Paul Graham says you can’t try to write about everything that’s wrong with the world. If you did, you’d be Noam Chomsky.
I think this statement is as true of David Graeber as it is Chomsky. But whereas Chomsky writes about specific human rights abuses, Graeber writes about what’s wrong with the rest of society—the part that we might like to assume functions normally.
He’s written ten books, and I’ve read four of them.
Debt: The First 5000 Years (2011)
This is one of the best books I’ve ever read. You know that old economics textbook story about how before money, the economy was based on bartering? And it was such a hassle because if you needed shoes, for instance, you’d have to wait until you found someone willing to trade their shoes for your cow? Turns out that’s a lie. Graeber presents the actual origins of money, and how it slowly took over, in fascinating detail.
For a summary of the book, you can listen to him talk about it here: youtu.be/CZIINXhGDcs.
The Democracy Project: A History, a Crisis, a Movement (2013)
Before I read this book, I sometimes wondered what ever happened to Occupy Wall Street. The official story is that it became a gathering place for the homeless and lazy, was disbanded due to sanitation concerns, and never got off the ground again. What really happened is shocking and infuriating. Occupy Wall Street didn’t run out of steam, it was forcibly shut down; and the only reason it doesn’t exist today is because our governments won’t allow it.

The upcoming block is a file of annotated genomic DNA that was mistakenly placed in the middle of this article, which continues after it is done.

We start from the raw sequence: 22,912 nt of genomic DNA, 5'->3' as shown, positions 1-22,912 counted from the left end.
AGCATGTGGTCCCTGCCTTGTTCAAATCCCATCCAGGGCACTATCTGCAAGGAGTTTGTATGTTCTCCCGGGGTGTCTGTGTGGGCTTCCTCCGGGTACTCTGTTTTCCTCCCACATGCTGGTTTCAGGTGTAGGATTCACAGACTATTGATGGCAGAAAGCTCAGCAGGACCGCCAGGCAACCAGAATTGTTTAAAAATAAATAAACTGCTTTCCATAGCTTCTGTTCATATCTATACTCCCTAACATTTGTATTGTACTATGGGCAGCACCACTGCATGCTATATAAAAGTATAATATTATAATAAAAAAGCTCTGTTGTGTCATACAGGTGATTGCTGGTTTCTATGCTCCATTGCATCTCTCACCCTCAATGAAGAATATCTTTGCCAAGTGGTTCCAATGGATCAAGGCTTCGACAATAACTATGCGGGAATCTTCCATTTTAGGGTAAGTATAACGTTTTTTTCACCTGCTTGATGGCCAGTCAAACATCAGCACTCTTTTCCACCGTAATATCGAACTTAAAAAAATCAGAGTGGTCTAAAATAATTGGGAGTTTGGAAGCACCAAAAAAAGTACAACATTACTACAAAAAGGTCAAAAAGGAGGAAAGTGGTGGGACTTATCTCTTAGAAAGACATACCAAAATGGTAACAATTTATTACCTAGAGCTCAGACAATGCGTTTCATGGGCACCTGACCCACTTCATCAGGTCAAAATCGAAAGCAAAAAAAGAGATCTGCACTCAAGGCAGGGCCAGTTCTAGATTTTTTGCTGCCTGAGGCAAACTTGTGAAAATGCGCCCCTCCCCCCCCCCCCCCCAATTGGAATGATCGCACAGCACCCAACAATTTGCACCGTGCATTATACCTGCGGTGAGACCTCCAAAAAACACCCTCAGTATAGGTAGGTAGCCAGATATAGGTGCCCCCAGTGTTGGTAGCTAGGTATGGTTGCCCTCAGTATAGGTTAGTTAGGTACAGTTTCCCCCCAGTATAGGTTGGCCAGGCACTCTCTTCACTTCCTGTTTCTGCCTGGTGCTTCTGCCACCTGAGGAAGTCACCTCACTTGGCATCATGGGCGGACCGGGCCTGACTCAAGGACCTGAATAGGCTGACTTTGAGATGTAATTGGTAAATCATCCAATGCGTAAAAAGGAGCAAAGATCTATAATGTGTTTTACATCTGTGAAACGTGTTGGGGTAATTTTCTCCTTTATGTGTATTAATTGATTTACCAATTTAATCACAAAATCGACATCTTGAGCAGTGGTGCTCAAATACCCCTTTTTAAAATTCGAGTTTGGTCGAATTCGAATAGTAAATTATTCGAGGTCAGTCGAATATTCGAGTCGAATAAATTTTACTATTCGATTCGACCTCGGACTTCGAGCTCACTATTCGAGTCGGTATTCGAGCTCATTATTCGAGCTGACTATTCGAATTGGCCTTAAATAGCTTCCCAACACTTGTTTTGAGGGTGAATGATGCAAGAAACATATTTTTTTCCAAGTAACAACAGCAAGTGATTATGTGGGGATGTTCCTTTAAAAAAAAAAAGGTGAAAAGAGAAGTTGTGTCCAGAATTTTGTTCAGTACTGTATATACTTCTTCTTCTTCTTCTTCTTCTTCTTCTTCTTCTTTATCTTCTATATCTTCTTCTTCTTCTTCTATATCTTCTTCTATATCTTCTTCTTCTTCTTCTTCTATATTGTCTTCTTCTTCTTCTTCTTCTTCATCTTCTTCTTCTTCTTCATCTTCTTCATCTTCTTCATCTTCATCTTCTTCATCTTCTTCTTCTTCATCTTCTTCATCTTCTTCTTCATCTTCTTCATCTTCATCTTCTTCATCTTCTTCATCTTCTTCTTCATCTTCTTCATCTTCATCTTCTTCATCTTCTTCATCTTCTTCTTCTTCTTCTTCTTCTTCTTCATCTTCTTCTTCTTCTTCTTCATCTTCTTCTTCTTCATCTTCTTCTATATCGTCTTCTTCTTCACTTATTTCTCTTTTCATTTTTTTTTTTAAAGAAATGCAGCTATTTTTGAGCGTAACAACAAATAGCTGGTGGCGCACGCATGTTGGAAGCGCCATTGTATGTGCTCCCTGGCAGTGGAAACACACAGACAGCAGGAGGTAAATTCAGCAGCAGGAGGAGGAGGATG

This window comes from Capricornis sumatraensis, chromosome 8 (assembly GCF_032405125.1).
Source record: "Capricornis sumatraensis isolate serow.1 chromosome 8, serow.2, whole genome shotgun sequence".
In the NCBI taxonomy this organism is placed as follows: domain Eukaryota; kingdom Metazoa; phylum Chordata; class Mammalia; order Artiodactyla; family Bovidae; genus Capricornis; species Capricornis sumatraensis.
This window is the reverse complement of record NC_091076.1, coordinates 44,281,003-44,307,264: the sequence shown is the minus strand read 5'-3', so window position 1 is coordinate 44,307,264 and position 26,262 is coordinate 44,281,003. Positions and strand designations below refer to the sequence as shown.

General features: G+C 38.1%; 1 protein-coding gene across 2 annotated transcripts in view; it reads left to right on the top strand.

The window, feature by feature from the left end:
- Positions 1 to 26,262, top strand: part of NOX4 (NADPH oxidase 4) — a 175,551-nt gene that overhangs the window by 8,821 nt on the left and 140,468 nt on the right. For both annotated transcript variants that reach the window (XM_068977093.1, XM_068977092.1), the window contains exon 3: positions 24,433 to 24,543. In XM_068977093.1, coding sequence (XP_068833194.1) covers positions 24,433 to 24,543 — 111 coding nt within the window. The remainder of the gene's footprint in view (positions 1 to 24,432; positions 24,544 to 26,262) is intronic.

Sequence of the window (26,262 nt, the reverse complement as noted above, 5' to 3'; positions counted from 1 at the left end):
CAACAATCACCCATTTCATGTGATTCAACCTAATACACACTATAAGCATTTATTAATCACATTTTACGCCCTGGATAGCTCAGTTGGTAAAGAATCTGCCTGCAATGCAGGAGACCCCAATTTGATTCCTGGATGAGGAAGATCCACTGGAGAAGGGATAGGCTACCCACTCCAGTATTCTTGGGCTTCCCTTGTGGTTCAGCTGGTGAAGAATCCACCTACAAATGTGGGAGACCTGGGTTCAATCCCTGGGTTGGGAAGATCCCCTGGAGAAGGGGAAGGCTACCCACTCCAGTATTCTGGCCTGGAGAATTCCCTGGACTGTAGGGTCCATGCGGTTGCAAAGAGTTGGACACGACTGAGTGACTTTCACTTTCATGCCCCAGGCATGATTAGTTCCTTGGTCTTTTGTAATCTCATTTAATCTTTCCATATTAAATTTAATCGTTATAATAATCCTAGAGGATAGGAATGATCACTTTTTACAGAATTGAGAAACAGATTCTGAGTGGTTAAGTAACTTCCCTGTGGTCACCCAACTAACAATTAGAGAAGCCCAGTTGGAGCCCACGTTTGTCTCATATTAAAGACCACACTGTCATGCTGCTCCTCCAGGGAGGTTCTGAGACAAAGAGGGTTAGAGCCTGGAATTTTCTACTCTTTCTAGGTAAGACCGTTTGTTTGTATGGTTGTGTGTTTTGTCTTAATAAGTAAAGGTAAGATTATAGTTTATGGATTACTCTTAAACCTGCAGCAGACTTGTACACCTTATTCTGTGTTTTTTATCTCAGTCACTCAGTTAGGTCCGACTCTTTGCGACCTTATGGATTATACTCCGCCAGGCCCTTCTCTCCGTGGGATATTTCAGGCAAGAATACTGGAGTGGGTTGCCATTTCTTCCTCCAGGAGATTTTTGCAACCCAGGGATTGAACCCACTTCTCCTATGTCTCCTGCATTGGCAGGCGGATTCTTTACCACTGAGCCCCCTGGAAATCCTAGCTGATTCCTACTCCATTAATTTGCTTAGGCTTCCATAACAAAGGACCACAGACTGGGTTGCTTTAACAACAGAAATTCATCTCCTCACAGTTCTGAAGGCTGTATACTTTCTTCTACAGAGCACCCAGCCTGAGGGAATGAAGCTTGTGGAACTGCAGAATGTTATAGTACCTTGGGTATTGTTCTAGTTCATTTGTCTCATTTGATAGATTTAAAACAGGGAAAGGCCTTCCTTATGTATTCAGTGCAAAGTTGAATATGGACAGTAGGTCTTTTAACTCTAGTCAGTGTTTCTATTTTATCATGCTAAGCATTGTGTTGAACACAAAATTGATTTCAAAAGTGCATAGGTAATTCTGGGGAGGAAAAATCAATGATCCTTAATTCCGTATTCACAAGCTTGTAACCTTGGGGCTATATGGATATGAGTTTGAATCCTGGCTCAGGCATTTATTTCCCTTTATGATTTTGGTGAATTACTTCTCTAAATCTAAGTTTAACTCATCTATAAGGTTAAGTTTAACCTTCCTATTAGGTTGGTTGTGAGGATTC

The Utopia of Rules: On Technology, Stupidity, and the Secret Joys of Bureaucracy (2015)
This book is about why we spend so much of our lives on paperwork when we have the technological means not to. (I happen to find this stuff interesting, but if you don’t, you can safely skip this one.)
Bullshit Jobs: A Theory (2017)
For a quick version, read the essay that came before the book: On the Phenomenon of Bullshit Jobs: A Work Rant.
This guy, who’s also an anthropology professor at London School of Economics, has written about what’s wrong with our systems of money, democracy, bureaucracy, and employment. In other words, he has critiqued everything we take for granted in Western society. Please read immediately.
 He said “I admit it seems cowardly to keep quiet [about things that are wrong]. The problem is, there are so many things you can’t say [without getting in trouble]. If you said them all you’d have no time left for your real work. You’d have to turn into Noam Chomsky.” From What You Can’t Say.